In the American Grain Themes

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The Place

The idea of “place” is significant in an understanding of national identity, but maybe more significant in the American identity than in that of some other nations. America will always be the New World and, as such, unformed, unsophisticated, more inclined to action than to thought. Many of its more interesting citizens will suffer for this, because, Williams believes, it is always easier to fit within an established framework than to forge a new path.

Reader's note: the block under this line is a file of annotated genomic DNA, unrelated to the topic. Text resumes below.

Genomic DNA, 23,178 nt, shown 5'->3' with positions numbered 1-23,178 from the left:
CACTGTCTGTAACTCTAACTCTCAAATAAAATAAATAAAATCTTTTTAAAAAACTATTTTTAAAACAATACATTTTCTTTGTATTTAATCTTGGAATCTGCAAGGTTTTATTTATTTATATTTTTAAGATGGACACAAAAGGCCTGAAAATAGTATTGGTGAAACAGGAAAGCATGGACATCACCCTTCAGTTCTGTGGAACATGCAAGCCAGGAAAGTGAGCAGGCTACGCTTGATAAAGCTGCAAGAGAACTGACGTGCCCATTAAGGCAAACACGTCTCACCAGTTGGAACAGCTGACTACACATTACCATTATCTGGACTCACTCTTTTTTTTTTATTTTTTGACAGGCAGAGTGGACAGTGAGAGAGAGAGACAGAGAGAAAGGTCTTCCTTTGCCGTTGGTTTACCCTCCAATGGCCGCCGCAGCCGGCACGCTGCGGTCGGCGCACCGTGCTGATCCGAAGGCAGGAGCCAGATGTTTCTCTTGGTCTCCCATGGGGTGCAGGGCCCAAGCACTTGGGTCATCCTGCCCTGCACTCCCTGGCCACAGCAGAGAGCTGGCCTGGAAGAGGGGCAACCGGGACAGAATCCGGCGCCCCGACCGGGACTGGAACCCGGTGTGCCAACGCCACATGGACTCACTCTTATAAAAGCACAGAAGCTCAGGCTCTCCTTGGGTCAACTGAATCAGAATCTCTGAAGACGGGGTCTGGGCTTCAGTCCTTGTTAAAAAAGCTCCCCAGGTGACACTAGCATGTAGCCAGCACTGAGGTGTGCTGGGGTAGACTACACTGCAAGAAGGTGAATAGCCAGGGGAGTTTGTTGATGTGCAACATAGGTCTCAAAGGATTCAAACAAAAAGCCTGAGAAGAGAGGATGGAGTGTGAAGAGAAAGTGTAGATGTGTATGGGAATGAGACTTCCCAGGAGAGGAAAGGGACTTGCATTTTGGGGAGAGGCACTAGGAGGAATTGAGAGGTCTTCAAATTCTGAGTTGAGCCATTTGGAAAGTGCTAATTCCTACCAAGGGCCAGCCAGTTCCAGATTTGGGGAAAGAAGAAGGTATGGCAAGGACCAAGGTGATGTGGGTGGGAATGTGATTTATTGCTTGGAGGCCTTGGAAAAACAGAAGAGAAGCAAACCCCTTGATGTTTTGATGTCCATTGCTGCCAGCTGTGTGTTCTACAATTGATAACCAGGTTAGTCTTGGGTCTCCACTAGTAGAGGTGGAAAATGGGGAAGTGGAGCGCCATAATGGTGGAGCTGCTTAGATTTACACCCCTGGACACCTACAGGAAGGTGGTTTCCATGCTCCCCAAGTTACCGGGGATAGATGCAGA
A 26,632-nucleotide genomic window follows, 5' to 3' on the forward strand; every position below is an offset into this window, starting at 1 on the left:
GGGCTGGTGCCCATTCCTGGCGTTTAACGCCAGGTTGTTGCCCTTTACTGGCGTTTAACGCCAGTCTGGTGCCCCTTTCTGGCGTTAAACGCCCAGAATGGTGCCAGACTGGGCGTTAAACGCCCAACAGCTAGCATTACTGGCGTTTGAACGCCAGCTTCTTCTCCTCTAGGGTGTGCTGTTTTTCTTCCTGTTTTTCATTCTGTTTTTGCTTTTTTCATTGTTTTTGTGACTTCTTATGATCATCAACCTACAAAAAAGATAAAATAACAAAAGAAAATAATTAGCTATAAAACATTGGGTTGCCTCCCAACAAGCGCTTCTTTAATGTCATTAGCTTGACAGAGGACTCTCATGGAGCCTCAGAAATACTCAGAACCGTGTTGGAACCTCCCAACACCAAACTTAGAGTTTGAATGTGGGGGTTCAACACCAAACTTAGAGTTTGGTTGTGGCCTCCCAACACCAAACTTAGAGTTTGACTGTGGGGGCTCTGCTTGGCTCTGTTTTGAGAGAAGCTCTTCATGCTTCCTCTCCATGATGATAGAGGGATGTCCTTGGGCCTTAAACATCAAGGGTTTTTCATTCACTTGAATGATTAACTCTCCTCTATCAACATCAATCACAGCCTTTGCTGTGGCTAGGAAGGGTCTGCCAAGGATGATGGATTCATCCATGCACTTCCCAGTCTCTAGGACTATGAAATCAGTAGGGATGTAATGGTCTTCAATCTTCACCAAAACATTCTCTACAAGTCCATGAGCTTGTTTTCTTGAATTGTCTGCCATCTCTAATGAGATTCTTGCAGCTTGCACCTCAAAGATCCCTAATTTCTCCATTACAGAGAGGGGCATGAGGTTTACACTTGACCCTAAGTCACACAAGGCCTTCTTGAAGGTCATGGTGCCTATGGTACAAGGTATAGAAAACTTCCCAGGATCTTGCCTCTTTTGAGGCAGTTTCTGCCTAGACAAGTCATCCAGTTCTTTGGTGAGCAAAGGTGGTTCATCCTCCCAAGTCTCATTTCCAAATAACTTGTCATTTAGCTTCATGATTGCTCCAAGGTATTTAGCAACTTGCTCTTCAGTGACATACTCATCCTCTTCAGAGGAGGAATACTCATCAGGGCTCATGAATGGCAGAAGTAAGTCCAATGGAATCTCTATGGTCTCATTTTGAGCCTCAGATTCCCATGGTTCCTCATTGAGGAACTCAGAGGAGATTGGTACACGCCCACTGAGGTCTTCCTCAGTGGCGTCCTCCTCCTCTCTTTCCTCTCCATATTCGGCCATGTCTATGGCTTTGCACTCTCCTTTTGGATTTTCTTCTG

America begins as a “savage continent,” and to form it into a nation requires both the empty fierceness of the Puritans and the wild despair of Poe, the very ordinary resourcefulness of Columbus and the nastiness of Red Eric and his daughter Freydis. With these essays, Williams’s aim is to see with new eyes those figures important to American growth – to see them in human and poetic terms.

The American Grain

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This section contains 315 words
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